The astonishing amount of information made available here over the past month has prompted me to seek out further reading, beginning with a copy of the Pictorial History by Messrs Morris and Raskin. I was lucky enough to discover it gathering dust in the basement of my local library and have eagerly pored over every page, something I will have to do two or three more times before I have to return it. The sheer amount of effort that must have been put into researching and gathering material is breathtaking. I'm already on the lookout for a copy I can permanently add to my shelf.
I'm moving on to Kevin Brownlow's biography of David Lean next before attempting the more difficult task of tracking down Mr Turner's tome. There is currently a copy on eBay with an asking price of $369. Eager as I am that's a bit beyond my reach (to say the least).
Many thanks to Mr Harris for driving the discussion and being so generous with his recollections. I adore the photo of you looking on as Freddie Young brandishes the formidable looking "mirage lens". Does anyone know if the lens (which Panavision was apparently so eager to get rid of) was used for any other significant productions?
I have so many questions and comments I think I'll begin dropping them in at intervals rather than collating them into an unwieldy block of text. This thread is such a superb resource it would be criminal not to try and find out as much as I can.
We must be referring to different "balcony" scenes. The one that I know is restored. It has not been cut into the body of the fill, for the same reason that the missing frames have not been re-created.
Not certain where you read that frames had been "saved" or by whom. I don't understand how they could have been.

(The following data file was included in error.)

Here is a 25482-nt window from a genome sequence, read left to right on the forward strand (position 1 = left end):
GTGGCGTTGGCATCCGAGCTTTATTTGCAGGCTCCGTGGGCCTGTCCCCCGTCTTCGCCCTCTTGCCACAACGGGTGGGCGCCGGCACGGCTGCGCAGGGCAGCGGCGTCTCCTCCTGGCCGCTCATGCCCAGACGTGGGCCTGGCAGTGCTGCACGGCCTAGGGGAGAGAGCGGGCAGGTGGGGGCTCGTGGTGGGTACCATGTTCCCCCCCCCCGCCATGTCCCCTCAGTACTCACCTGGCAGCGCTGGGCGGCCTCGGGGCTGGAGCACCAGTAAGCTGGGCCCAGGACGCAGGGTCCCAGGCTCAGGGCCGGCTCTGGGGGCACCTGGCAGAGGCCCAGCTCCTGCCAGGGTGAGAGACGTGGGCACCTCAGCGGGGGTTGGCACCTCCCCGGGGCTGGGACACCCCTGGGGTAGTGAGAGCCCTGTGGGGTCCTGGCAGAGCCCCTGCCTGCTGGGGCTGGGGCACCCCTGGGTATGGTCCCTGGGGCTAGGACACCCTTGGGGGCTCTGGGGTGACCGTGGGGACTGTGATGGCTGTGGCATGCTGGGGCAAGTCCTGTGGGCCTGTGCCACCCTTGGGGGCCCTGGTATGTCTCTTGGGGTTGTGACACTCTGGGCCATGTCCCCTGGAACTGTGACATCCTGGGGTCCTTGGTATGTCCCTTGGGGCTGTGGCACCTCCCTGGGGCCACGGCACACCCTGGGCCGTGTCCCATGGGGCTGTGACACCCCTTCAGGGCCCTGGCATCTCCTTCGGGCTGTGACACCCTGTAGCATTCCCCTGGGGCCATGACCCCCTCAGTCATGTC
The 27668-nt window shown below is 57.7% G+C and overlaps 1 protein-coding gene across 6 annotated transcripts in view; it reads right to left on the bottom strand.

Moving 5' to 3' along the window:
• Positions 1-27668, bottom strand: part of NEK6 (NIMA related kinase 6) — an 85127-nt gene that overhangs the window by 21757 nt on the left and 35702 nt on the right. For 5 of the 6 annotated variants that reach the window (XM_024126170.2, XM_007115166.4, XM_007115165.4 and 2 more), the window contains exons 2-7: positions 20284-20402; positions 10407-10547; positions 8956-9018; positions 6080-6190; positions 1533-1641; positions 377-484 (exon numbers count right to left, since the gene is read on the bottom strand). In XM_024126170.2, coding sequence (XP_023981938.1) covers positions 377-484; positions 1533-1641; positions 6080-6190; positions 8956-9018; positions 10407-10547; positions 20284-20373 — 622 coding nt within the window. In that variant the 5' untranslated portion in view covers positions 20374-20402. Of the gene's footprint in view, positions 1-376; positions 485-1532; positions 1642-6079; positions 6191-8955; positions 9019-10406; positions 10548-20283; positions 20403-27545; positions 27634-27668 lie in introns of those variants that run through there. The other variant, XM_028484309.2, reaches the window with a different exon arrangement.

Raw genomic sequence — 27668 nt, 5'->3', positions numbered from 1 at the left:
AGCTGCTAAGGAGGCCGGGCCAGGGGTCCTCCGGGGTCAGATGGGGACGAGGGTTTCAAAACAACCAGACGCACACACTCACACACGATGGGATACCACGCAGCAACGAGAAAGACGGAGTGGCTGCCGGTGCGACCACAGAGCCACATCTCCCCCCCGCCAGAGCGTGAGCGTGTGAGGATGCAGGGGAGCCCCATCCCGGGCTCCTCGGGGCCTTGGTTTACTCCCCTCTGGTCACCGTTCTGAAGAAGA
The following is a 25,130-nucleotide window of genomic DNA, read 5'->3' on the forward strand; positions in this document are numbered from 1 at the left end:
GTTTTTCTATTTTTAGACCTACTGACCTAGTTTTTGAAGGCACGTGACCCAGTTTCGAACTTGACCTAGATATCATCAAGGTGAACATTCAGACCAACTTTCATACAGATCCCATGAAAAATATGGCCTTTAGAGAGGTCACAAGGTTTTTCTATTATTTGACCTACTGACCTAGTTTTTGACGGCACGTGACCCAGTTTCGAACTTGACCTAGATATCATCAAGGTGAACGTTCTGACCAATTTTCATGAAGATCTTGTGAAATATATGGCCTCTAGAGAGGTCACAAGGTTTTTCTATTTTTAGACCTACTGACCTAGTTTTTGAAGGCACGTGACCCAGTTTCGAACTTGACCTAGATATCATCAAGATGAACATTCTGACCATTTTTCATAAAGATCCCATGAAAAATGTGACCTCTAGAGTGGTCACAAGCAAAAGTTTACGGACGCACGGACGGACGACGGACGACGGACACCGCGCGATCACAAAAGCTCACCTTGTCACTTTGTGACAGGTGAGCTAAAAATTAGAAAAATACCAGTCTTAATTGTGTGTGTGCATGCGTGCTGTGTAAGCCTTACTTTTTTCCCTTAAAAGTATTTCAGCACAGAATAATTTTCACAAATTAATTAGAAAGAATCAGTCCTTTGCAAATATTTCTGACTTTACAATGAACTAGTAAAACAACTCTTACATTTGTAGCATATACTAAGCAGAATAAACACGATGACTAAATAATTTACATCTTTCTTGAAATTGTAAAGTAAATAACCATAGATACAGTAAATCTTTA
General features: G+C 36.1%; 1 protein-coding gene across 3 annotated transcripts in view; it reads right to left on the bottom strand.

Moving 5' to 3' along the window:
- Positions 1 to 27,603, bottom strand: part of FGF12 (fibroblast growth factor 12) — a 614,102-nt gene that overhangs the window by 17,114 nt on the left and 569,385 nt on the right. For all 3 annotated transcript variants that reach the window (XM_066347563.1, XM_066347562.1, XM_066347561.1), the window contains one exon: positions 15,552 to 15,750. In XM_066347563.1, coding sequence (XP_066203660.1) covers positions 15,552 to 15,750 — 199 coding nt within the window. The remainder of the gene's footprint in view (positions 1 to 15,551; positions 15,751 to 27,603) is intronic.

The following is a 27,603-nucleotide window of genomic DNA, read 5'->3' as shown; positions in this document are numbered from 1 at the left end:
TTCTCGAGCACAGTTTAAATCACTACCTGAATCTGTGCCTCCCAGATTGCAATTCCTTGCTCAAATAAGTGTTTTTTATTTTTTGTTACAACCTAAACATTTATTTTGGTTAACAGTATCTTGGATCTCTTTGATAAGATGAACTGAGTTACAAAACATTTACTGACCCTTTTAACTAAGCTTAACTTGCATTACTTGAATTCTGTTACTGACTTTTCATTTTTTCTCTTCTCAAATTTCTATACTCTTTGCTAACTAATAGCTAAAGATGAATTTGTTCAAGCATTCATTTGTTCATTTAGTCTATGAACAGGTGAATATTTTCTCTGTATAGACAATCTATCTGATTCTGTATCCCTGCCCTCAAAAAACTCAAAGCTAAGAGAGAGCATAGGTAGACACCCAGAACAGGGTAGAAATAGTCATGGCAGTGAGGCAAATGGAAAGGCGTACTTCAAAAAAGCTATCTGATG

Am aware is flopped. Quick, dirty, and pleased to have an image.
Which is precisely how I read your comments, and saw no problem.
As back-up groups go, possibly even more impressive than The Pips.
We would not have the film today, had it not been for the aiding and abetting of all imaged here. Jim Painten, who is over my left shoulder, towering over everyone should not be confused with Jim Katz. Two different Jims.
Thanks for your kind words. FYI, at present there are 7 copies available at AbeBooks — a quite reliable online used books dealer,
They range in price from $9.95 to $75.00. Note that 3 are hardcover and 4 are paperback.
My posting of the photo of those two books was partially in response to a previous post where someone showed his original release lobby card. Actually first editions aren't really very costly: you just have to have luck. Penciled in the back of Revolt is the price of $4.50 I paid circa 1978 in a little used bookstore in Campbell, CA. After buying that I still kept looking for a nice hardbound copy of Seven Pillars. Years later, perhaps around 1992, I found a hardback copy of Seven Pillars in a used bookstore in San Jose, CA. The price of $9.99 is penciled inside still. I examined the book, noted the rather odd gold leaf swords on the front cover, and discovered the date of 1935 in it - a first edition, as publication was held up until after Lawrence's death on the motorcycle. I made my way to the checkout, paid my money, and got my receipt. I mentioned to the owner that I'd been looking for a copy of Seven Pillars for some time and was pleased to find a first edition. He said "no, that's no first edition. It's dated 1935". To which I responded with the publication history and why the first edition only came out after Lawrence's death. You should have seen the crestfallen look on his face. Most used booksellers are very savvy about the value of their merchandise.
The history of Seven Pillars of Wisdom is a long story all on its own. Lawrence wrote a complete draft which got mislaid on a railroad trip. He had to painstakingly re-create the entire draft from memory again - shades of Mozart and the overture to the Marriage of Figaro! A private edition of a few dozen copies was prepared, each copy being made by hand. Lawrence hired an artist to illustrate it but told him he'd have to wait for payment. Lawrence really didn't have the money to pay the debts from this private edition and IIUC he authorized the 1927 publication of Revolt mostly to raise funds to retire the debt from the Seven Pillars private edition. Upon his death, with debts repaid, his brother Arnold took over the copyright and finally had Seven Pillars formally published.
EDIT wikipedia has an account of the Seven Pillars history.